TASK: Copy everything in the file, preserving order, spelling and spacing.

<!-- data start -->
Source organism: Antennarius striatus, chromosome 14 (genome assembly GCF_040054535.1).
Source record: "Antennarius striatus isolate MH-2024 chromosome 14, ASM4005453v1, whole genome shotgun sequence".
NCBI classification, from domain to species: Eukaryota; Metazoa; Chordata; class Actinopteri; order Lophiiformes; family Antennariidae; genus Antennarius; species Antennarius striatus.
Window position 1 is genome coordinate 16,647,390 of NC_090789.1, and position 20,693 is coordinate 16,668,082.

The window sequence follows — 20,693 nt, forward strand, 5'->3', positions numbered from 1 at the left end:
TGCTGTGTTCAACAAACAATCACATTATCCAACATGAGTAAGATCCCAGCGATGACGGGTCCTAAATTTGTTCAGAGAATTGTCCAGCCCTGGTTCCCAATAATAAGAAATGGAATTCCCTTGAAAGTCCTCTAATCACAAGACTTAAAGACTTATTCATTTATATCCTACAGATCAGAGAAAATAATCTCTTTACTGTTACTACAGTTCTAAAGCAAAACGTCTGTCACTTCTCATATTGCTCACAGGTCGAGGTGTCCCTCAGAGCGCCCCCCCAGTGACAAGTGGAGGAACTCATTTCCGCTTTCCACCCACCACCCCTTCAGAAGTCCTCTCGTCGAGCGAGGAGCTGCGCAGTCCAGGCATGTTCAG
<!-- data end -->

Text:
Source organism: Antennarius striatus, chromosome 14 (genome assembly GCF_040054535.1).
Source record: "Antennarius striatus isolate MH-2024 chromosome 14, ASM4005453v1, whole genome shotgun sequence".
NCBI classification, from domain to species: Eukaryota; Metazoa; Chordata; class Actinopteri; order Lophiiformes; family Antennariidae; genus Antennarius; species Antennarius striatus.
Window position 1 is genome coordinate 16,647,390 of NC_090789.1, and position 20,693 is coordinate 16,668,082.

The window sequence follows — 20,693 nt, forward strand, 5'->3', positions numbered from 1 at the left end:
TGCTGTGTTCAACAAACAATCACATTATCCAACATGAGTAAGATCCCAGCGATGACGGGTCCTAAATTTGTTCAGAGAATTGTCCAGCCCTGGTTCCCAATAATAAGAAATGGAATTCCCTTGAAAGTCCTCTAATCACAAGACTTAAAGACTTATTCATTTATATCCTACAGATCAGAGAAAATAATCTCTTTACTGTTACTACAGTTCTAAAGCAAAACGTCTGTCACTTCTCATATTGCTCACAGGTCGAGGTGTCCCTCAGAGCGCCCCCCCAGTGACAAGTGGAGGAACTCATTTCCGCTTTCCACCCACCACCCCTTCAGAAGTCCTCTCGTCGAGCGAGGAGCTGCGCAGTCCAGGCATGTTCAG